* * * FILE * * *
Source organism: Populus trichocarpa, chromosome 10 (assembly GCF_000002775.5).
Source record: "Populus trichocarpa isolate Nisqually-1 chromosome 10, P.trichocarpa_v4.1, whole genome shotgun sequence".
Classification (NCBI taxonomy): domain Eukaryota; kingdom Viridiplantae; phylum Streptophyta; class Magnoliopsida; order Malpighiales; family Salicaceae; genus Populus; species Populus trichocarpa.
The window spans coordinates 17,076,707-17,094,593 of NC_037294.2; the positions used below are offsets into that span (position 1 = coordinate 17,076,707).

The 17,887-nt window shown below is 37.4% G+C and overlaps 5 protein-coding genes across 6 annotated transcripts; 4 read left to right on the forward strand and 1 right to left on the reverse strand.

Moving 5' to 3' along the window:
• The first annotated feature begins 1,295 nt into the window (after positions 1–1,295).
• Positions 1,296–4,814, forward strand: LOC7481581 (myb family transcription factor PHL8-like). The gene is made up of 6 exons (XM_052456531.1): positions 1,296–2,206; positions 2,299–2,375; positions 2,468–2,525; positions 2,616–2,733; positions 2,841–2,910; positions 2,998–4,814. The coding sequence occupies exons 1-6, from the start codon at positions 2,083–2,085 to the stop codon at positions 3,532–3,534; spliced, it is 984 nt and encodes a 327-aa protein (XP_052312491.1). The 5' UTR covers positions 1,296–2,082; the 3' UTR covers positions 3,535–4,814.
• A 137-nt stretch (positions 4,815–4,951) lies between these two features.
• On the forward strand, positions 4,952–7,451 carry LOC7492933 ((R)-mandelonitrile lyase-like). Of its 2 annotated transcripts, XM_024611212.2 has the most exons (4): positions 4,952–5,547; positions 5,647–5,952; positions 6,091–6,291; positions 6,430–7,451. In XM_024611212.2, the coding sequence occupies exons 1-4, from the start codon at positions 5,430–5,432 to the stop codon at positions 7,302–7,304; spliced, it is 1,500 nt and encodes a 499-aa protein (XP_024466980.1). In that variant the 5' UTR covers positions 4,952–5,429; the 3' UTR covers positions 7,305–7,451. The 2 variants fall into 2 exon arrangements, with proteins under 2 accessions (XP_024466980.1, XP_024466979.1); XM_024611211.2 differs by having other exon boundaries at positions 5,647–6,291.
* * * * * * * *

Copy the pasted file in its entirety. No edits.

Source organism: Populus trichocarpa, chromosome 10 (assembly GCF_000002775.5).
Source record: "Populus trichocarpa isolate Nisqually-1 chromosome 10, P.trichocarpa_v4.1, whole genome shotgun sequence".
Classification (NCBI taxonomy): domain Eukaryota; kingdom Viridiplantae; phylum Streptophyta; class Magnoliopsida; order Malpighiales; family Salicaceae; genus Populus; species Populus trichocarpa.
The window spans coordinates 17,076,707-17,094,593 of NC_037294.2; the positions used below are offsets into that span (position 1 = coordinate 17,076,707).

The 17,887-nt window shown below is 37.4% G+C and overlaps 5 protein-coding genes across 6 annotated transcripts; 4 read left to right on the forward strand and 1 right to left on the reverse strand.

Moving 5' to 3' along the window:
• The first annotated feature begins 1,295 nt into the window (after positions 1–1,295).
• Positions 1,296–4,814, forward strand: LOC7481581 (myb family transcription factor PHL8-like). The gene is made up of 6 exons (XM_052456531.1): positions 1,296–2,206; positions 2,299–2,375; positions 2,468–2,525; positions 2,616–2,733; positions 2,841–2,910; positions 2,998–4,814. The coding sequence occupies exons 1-6, from the start codon at positions 2,083–2,085 to the stop codon at positions 3,532–3,534; spliced, it is 984 nt and encodes a 327-aa protein (XP_052312491.1). The 5' UTR covers positions 1,296–2,082; the 3' UTR covers positions 3,535–4,814.
• A 137-nt stretch (positions 4,815–4,951) lies between these two features.
• On the forward strand, positions 4,952–7,451 carry LOC7492933 ((R)-mandelonitrile lyase-like). Of its 2 annotated transcripts, XM_024611212.2 has the most exons (4): positions 4,952–5,547; positions 5,647–5,952; positions 6,091–6,291; positions 6,430–7,451. In XM_024611212.2, the coding sequence occupies exons 1-4, from the start codon at positions 5,430–5,432 to the stop codon at positions 7,302–7,304; spliced, it is 1,500 nt and encodes a 499-aa protein (XP_024466980.1). In that variant the 5' UTR covers positions 4,952–5,429; the 3' UTR covers positions 7,305–7,451. The 2 variants fall into 2 exon arrangements, with proteins under 2 accessions (XP_024466980.1, XP_024466979.1); XM_024611211.2 differs by having other exon boundaries at positions 5,647–6,291.